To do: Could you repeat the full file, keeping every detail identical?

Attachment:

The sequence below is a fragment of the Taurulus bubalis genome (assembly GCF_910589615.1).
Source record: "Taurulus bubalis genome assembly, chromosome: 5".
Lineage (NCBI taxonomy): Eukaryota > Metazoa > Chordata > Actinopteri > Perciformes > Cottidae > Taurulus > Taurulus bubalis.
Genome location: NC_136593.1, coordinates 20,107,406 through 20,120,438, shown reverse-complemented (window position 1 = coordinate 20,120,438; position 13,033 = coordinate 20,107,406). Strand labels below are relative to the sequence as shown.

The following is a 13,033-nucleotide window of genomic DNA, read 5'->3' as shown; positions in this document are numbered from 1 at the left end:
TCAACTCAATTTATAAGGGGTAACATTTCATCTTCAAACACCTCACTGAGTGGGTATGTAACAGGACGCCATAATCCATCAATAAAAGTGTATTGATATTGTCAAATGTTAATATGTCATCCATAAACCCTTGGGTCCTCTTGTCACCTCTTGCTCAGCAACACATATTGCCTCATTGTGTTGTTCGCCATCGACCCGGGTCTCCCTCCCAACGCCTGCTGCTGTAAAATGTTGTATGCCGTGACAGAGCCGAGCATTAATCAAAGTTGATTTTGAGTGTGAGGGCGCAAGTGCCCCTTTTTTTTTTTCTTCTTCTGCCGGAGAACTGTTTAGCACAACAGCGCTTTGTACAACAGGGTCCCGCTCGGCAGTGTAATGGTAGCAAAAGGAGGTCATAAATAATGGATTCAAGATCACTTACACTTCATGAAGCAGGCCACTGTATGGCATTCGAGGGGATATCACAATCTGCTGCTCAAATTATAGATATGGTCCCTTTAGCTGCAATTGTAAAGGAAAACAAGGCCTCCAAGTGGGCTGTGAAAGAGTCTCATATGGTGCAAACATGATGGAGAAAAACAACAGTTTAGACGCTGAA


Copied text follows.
The sequence below is a fragment of the Taurulus bubalis genome (assembly GCF_910589615.1).
Source record: "Taurulus bubalis genome assembly, chromosome: 5".
Lineage (NCBI taxonomy): Eukaryota > Metazoa > Chordata > Actinopteri > Perciformes > Cottidae > Taurulus > Taurulus bubalis.
Genome location: NC_136593.1, coordinates 20,107,406 through 20,120,438, shown reverse-complemented (window position 1 = coordinate 20,120,438; position 13,033 = coordinate 20,107,406). Strand labels below are relative to the sequence as shown.

The following is a 13,033-nucleotide window of genomic DNA, read 5'->3' as shown; positions in this document are numbered from 1 at the left end:
TCAACTCAATTTATAAGGGGTAACATTTCATCTTCAAACACCTCACTGAGTGGGTATGTAACAGGACGCCATAATCCATCAATAAAAGTGTATTGATATTGTCAAATGTTAATATGTCATCCATAAACCCTTGGGTCCTCTTGTCACCTCTTGCTCAGCAACACATATTGCCTCATTGTGTTGTTCGCCATCGACCCGGGTCTCCCTCCCAACGCCTGCTGCTGTAAAATGTTGTATGCCGTGACAGAGCCGAGCATTAATCAAAGTTGATTTTGAGTGTGAGGGCGCAAGTGCCCCTTTTTTTTTTTCTTCTTCTGCCGGAGAACTGTTTAGCACAACAGCGCTTTGTACAACAGGGTCCCGCTCGGCAGTGTAATGGTAGCAAAAGGAGGTCATAAATAATGGATTCAAGATCACTTACACTTCATGAAGCAGGCCACTGTATGGCATTCGAGGGGATATCACAATCTGCTGCTCAAATTATAGATATGGTCCCTTTAGCTGCAATTGTAAAGGAAAACAAGGCCTCCAAGTGGGCTGTGAAAGAGTCTCATATGGTGCAAACATGATGGAGAAAAACAACAGTTTAGACGCTGAA